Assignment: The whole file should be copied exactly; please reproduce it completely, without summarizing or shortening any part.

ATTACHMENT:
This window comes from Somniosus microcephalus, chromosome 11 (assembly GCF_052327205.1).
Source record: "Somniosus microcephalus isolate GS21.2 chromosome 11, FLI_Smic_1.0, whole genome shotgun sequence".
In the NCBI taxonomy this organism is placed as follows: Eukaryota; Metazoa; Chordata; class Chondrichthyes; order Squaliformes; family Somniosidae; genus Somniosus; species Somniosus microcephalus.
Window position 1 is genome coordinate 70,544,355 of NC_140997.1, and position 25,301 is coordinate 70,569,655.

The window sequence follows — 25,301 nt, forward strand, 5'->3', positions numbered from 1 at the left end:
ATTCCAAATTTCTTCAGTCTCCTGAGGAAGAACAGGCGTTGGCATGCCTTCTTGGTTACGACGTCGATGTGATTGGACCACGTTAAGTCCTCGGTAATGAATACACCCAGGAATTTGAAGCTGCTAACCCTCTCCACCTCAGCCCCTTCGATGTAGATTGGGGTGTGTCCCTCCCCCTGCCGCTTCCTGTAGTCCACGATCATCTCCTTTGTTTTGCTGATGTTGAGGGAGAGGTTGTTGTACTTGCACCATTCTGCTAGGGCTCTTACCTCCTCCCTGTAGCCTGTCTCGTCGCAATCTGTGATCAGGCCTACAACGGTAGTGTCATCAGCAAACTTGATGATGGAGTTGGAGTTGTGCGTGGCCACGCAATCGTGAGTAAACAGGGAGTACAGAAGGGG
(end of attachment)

This window comes from Somniosus microcephalus, chromosome 11 (assembly GCF_052327205.1).
Source record: "Somniosus microcephalus isolate GS21.2 chromosome 11, FLI_Smic_1.0, whole genome shotgun sequence".
In the NCBI taxonomy this organism is placed as follows: Eukaryota; Metazoa; Chordata; class Chondrichthyes; order Squaliformes; family Somniosidae; genus Somniosus; species Somniosus microcephalus.
Window position 1 is genome coordinate 70,544,355 of NC_140997.1, and position 25,301 is coordinate 70,569,655.

The window sequence follows — 25,301 nt, forward strand, 5'->3', positions numbered from 1 at the left end:
ATTCCAAATTTCTTCAGTCTCCTGAGGAAGAACAGGCGTTGGCATGCCTTCTTGGTTACGACGTCGATGTGATTGGACCACGTTAAGTCCTCGGTAATGAATACACCCAGGAATTTGAAGCTGCTAACCCTCTCCACCTCAGCCCCTTCGATGTAGATTGGGGTGTGTCCCTCCCCCTGCCGCTTCCTGTAGTCCACGATCATCTCCTTTGTTTTGCTGATGTTGAGGGAGAGGTTGTTGTACTTGCACCATTCTGCTAGGGCTCTTACCTCCTCCCTGTAGCCTGTCTCGTCGCAATCTGTGATCAGGCCTACAACGGTAGTGTCATCAGCAAACTTGATGATGGAGTTGGAGTTGTGCGTGGCCACGCAATCGTGAGTAAACAGGGAGTACAGAAGGGG